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Teenage cancer patients face diagnosis delays, says poll

22 March 2010

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Researchers have warned that teenage cancer sufferers are experiencing delays in being diagnosed by their GPs.

More than 350 young people took part in the survey which was conducted at the Teenage Cancer Trust’s national conference in Nottinghamshire.

It found that at least a quarter of participants who have, or have had cancer, had visited their GP four or more times before securing a referral to a specialist.

Nearly one in five of those involved said their GP never referred them and a number expressed concern about how long it took them to be diagnosed.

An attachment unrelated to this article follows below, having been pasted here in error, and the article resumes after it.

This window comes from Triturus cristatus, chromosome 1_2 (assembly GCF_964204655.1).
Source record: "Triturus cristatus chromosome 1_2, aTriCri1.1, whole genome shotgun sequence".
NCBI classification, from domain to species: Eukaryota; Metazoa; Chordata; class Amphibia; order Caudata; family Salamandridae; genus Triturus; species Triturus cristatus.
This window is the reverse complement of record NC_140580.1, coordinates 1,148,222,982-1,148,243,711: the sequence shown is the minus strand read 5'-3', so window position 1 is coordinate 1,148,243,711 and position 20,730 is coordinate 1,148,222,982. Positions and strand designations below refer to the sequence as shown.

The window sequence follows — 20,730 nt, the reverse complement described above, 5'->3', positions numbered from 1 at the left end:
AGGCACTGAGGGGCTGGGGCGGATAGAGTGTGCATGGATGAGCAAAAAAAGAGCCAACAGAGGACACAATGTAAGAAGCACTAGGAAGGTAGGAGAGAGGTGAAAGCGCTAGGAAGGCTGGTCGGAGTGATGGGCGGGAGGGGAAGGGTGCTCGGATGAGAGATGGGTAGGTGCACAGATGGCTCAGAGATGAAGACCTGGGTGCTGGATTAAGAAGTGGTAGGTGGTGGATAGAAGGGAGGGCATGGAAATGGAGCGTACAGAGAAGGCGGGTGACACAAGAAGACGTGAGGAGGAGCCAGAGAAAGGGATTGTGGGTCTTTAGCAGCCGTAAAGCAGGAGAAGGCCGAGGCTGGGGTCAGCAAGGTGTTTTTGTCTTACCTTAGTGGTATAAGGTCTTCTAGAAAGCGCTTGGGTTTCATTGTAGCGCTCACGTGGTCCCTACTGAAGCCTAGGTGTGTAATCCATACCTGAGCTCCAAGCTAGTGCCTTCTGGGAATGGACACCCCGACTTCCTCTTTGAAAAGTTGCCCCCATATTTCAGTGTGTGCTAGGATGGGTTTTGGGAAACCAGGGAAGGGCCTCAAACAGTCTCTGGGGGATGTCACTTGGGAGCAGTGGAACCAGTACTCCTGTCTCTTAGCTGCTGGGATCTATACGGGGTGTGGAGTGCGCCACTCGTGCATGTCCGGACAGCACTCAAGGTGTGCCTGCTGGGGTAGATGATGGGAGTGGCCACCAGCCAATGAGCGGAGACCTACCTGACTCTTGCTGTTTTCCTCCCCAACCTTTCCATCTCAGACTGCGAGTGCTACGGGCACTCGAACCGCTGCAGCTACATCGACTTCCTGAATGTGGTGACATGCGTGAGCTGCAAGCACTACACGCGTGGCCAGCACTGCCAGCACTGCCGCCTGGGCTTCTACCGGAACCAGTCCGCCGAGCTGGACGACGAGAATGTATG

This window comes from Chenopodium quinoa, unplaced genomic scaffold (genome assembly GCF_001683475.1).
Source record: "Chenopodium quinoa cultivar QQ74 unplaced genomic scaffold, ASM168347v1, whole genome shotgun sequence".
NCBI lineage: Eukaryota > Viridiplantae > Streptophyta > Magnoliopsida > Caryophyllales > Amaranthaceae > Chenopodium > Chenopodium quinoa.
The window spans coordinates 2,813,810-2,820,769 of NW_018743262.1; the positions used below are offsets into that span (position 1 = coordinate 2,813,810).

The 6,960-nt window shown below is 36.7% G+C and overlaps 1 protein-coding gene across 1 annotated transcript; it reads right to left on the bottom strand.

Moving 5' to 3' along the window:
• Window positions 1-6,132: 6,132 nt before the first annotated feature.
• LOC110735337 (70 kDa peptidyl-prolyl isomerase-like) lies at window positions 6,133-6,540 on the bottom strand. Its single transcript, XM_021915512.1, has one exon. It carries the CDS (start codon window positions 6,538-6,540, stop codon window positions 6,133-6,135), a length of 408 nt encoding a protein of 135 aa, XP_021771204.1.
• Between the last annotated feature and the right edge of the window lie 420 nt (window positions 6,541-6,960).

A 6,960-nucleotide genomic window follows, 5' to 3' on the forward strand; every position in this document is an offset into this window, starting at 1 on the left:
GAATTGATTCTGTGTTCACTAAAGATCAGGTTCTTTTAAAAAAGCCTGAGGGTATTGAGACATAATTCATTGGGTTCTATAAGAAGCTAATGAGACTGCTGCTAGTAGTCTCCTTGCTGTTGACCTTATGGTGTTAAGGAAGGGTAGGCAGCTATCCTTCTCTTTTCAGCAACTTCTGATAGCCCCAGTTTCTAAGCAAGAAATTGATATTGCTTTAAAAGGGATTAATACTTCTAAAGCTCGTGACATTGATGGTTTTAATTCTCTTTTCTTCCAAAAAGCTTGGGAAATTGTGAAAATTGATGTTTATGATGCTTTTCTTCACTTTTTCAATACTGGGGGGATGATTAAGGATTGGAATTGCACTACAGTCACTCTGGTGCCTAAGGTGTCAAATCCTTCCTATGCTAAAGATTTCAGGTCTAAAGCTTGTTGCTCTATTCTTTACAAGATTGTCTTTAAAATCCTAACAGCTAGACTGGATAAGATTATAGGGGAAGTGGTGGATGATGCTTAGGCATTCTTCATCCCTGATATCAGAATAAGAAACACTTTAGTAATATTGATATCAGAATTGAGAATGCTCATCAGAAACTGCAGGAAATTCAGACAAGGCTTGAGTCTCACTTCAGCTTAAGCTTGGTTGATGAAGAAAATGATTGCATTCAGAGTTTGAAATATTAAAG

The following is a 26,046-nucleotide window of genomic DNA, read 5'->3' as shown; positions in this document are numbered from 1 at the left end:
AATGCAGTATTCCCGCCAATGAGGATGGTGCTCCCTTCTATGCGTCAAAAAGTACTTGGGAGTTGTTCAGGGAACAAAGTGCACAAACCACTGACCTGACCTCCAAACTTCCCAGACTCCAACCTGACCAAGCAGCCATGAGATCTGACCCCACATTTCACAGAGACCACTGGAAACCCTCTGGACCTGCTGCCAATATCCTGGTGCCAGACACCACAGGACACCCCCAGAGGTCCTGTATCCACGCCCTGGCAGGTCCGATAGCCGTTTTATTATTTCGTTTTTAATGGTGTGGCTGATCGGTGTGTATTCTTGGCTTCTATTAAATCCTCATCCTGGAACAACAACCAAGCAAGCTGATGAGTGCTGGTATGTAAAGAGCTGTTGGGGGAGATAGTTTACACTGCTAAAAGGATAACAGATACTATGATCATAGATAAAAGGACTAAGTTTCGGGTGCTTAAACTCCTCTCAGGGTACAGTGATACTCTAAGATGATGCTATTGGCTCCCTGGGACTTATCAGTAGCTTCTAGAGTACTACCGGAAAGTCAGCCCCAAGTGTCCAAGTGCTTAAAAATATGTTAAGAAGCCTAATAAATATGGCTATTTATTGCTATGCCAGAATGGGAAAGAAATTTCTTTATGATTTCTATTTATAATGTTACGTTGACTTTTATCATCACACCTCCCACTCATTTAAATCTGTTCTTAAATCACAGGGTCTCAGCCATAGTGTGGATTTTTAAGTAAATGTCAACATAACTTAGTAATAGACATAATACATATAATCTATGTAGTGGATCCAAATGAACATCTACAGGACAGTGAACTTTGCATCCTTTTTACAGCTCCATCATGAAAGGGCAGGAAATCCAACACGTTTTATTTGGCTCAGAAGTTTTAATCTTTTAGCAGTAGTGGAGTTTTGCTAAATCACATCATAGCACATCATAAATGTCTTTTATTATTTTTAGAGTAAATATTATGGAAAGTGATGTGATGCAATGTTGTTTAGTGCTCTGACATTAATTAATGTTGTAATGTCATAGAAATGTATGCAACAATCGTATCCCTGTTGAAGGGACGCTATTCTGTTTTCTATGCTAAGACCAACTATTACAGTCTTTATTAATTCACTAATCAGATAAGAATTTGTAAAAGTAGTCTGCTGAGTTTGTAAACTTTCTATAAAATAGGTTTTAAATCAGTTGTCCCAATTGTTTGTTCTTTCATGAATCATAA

Professor Sir Mike Richards, national clinical director for cancer and end-of-life care, said: “I get to hear what the key priorities are for teenagers and young people with cancer and this spurs me on to make sure that all services in this country are brought up to the best level.”

Twenty-six percent of the 356 delegates paid their GP four or more visits before getting a referral, a further 13% said it took them three visits before they were given an appointment with a specialist.

However, more than a fifth (21%) said they only had to see their GP once before being referred.

The conference, called Find Your Sense Of Tumour and held at the Sherwood Forest Center Parcs resort, dealt with the issues young cancer patients face.

Copyright © Press Association 2010

The Teenage Cancer Trust